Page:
• Water 350g
  • Salt 10g
  • Fresh Yeast 10g or Dried yeast 5g
  • Oil 15 ml

If you're using dried yeast mix it with a little of the water and a couple of spoonfuls of the flour first and let it get active – some recommend a spoonful of sugar to help.

  1. Mix all the ingredients together to get a shaggy mass of dough.  If it's a bit sticky let it sit for fifteen minutes - you'll find it easier to handle.  If it is sticky try to avoid adding more flour to the dough as this will toughen it up.  If you are desperate dust your hands with flour and shake off the excess.
  2. Knead it for 5 to ten minutes
  3. Let it prove in a warm ( not too warm) place for an hour
  4. Turn it out and knead for a minute or two
  5. Let it prove again for an hour
  6. Turn it out again and shape it by flattening it out into a rough circle then fold in the sides and roll into a swiss roll shape
  7. Pop it into a lightly greased or non-stick 2lb tin and prove for another half an hour or so while the oven preheats to 220C
  8. When the dough is crowning the top of the tin pop it into the oven for 35 to 40 minutes.
  9. Spray the oven as you do so with about twenty squirts of water from a mister spray.
  10. I spray again after about 10 minutes and turn the heat down to about 200C or even lower 190C and continue to bake. It depends on your oven.
  11. Best way to test for done-ness is with a probe thermometer – the internal temperature should be 95C.   The bread should sound hollow when tapped but this is no guarantee on its own, and the shoulders of the loaf should be firm to the touch (ie you should be able to pick it up!)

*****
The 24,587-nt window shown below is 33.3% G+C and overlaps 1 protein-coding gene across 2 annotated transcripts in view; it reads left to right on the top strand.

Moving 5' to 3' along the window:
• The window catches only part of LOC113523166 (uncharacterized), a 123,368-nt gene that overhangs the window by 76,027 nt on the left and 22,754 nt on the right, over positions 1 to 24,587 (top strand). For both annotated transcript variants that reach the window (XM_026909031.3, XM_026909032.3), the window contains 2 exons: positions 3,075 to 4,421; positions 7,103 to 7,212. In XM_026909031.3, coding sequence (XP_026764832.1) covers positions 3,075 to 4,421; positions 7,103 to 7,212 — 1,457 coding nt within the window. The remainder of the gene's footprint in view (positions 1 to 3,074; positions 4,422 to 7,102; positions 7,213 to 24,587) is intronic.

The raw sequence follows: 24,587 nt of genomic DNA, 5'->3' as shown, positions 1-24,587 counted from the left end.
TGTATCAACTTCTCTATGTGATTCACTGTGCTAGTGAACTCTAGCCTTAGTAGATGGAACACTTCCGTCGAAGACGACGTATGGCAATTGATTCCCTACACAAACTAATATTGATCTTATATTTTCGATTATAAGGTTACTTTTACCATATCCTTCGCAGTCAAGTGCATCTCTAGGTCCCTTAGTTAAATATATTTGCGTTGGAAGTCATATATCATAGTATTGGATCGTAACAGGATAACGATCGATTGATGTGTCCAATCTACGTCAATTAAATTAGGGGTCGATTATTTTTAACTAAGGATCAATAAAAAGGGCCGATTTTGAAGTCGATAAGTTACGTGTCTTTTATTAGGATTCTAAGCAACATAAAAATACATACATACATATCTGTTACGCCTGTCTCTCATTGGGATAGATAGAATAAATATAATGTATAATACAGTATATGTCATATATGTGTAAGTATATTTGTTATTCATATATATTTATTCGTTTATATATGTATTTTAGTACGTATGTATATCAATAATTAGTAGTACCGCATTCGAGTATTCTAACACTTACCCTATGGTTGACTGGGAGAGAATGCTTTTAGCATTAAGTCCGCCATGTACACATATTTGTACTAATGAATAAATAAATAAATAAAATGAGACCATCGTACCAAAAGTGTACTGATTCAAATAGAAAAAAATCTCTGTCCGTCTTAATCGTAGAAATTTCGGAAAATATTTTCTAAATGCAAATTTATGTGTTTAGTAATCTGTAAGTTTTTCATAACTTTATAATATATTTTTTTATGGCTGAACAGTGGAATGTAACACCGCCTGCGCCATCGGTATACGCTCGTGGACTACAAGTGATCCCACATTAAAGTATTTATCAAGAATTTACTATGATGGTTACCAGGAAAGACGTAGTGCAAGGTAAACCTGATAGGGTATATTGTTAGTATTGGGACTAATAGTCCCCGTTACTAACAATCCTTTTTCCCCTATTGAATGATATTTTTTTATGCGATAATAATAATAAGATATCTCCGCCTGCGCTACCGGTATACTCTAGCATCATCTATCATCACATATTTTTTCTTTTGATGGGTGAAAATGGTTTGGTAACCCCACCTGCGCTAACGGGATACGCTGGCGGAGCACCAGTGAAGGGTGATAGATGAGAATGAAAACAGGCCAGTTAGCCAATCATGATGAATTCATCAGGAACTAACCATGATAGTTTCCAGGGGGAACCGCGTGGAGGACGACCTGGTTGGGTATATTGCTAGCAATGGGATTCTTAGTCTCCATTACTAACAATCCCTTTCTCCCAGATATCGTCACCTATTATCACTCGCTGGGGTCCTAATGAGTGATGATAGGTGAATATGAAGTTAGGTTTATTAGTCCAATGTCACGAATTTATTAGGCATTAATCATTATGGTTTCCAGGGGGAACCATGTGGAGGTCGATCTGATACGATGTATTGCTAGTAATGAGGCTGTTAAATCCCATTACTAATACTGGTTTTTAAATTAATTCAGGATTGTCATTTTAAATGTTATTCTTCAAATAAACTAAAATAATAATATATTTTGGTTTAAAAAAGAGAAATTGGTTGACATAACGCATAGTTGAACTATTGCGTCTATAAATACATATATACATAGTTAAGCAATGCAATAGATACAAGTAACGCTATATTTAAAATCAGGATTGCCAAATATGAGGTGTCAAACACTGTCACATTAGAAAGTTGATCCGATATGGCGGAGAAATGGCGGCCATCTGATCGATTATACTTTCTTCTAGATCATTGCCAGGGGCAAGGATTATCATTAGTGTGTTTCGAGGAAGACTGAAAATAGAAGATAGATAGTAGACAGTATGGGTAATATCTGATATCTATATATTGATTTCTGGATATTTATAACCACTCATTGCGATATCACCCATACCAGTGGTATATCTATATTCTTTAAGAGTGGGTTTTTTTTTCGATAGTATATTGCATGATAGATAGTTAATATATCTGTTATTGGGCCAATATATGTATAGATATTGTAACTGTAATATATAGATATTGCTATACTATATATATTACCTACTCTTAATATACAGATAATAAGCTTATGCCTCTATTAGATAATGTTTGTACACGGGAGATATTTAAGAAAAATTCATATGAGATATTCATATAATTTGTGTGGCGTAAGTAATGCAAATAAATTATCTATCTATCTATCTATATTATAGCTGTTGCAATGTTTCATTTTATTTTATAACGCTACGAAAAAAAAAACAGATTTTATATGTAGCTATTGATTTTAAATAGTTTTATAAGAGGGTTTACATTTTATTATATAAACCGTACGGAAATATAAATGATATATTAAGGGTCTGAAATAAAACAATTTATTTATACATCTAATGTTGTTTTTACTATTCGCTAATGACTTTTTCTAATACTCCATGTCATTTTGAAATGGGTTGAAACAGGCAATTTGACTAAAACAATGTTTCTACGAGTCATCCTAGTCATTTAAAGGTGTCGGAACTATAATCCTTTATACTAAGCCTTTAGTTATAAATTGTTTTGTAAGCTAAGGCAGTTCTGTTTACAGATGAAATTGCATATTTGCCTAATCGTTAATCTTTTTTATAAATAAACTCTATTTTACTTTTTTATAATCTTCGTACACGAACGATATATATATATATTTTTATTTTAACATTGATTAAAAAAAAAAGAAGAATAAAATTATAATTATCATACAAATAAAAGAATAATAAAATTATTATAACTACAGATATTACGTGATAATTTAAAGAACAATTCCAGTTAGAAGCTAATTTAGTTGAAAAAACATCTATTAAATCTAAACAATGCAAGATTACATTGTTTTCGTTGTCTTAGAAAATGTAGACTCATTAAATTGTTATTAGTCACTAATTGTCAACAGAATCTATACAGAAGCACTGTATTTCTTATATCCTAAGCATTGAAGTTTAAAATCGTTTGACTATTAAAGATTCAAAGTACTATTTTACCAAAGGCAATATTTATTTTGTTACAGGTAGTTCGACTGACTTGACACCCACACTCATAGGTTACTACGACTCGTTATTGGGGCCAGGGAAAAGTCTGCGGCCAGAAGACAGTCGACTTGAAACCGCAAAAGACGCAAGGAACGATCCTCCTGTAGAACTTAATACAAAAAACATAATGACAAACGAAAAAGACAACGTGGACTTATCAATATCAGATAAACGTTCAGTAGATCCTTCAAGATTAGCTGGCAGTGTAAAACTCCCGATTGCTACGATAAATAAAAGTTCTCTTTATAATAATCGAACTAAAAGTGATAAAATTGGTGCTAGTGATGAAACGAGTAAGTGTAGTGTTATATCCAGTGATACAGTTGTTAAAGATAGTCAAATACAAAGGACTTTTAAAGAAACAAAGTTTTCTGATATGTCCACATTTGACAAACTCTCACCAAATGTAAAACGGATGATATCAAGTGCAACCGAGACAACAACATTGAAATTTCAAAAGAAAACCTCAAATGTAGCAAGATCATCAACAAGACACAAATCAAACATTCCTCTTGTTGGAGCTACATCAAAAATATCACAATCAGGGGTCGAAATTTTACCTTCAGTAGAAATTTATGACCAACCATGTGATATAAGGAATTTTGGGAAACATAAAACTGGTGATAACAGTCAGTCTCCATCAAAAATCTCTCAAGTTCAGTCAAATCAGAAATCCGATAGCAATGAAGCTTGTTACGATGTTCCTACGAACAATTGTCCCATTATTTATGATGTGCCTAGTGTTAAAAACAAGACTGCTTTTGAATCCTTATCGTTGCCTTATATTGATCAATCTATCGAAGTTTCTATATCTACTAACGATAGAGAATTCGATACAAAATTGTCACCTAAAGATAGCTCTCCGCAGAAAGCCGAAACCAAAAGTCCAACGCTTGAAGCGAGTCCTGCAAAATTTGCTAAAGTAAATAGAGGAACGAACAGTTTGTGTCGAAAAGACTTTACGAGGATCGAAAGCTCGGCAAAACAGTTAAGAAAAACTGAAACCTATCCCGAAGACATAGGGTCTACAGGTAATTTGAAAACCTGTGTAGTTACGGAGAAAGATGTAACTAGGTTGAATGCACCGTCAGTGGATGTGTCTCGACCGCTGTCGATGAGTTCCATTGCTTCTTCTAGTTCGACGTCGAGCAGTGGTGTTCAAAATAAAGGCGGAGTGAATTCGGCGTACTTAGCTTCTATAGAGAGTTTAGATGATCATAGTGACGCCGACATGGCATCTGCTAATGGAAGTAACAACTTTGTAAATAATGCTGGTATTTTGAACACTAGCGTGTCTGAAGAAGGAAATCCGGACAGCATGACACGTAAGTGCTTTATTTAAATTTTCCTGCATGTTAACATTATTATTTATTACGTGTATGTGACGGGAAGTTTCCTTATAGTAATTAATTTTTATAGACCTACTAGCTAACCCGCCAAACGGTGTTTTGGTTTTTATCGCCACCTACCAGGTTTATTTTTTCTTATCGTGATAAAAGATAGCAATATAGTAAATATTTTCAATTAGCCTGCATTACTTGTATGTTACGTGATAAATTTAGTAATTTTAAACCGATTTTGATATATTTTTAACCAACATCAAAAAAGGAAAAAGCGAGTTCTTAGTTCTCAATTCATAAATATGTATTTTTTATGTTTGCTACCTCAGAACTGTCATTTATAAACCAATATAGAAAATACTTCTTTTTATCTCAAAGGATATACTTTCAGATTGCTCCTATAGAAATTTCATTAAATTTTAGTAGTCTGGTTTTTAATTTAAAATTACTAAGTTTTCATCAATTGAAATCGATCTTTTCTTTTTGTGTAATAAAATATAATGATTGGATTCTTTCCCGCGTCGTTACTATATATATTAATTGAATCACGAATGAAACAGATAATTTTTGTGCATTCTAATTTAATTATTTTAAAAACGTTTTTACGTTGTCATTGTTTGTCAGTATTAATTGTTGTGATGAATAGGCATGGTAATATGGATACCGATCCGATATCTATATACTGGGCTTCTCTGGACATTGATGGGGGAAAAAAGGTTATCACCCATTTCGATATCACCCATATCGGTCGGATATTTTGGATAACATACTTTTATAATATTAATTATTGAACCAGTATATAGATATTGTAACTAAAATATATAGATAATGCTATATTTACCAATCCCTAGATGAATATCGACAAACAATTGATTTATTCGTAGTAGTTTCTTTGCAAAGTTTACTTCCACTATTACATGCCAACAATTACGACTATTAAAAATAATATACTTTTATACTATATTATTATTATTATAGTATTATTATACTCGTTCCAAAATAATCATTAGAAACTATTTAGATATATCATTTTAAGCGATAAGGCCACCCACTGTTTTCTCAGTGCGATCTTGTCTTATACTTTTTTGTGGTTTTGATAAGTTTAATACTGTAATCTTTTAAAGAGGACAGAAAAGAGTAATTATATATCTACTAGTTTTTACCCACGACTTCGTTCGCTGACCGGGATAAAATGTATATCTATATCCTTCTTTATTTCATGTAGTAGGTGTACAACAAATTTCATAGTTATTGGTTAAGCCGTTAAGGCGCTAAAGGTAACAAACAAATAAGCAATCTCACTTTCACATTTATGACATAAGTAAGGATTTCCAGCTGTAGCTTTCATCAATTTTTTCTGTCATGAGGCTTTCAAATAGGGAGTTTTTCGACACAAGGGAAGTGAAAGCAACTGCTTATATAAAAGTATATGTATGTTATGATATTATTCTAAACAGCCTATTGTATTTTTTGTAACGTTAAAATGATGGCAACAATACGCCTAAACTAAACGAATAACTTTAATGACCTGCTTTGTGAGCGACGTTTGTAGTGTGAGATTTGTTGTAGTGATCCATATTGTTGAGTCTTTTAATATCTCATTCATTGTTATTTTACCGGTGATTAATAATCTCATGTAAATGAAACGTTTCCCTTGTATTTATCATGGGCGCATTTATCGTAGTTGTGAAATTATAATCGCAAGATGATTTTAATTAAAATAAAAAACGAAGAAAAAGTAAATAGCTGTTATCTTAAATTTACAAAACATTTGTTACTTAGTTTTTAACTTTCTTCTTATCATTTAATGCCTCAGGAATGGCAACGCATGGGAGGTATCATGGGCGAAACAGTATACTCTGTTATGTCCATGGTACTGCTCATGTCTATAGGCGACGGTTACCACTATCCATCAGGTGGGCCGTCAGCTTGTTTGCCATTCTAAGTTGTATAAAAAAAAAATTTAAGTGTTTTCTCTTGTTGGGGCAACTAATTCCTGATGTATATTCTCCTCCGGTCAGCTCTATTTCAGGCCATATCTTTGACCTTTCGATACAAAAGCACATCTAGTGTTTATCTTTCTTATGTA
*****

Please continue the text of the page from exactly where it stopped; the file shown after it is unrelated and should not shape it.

12. When it's cool - eat it.
  13. Make another one.

Once you've made a few you should become more familiar with how the dough will feel – try a few variations – use butter instead of oil – use half in half milk and water...

Report back to me!

1 comment:

  1. Wow, thank you so much for your time Chris! Truly appreciated mate and I agree, that was much better to PM instead of typing into the thread on your FB page, lol!

    Yes, that Larousse book of mine does look does look a bit advanced, tho the layout and descriptions/explanations are very good, but I do have a couple of more beginner style books.

    My level of baking bread was pretty much never advanced beyond baking white bread rolls at college back in the late 70s if memory serves me correctly. But I know that the mass produced bread on sale around the world is tasteless rubbish and so want to be able to produce good bread for the table.

    I live in a smallish town out in the middle of nowhere and so certain ingredients are harder to come by. But if and when I can source wet yeast, how long is it good for?

    And I've heard from various sources that kneading bread by hand can be very therapeutic, so that should obviously be a good thing.

    Thanks for providing a basic recipe for me to test out. I'm up to my knock in cartoon work this week, but next week I'll definitely be able to put a day aside to bake some bread and I will definitely report back to you with how it goes, with photos too.

    I seem to remember something about you blog, but don't remember if where to find it if I was following it? So can you please give me the address again and definitely share my question and you answer mate. The more people learning to bake their own bread, a better place the world will be!

    So thanks once again for your kind advice Chris. You've certainly removed the fear of failure by explaining the learning from trial and error. One and can only learn by taking the first step in starting to learn all the ins & outs of artisan bread baking, so cheers mate ����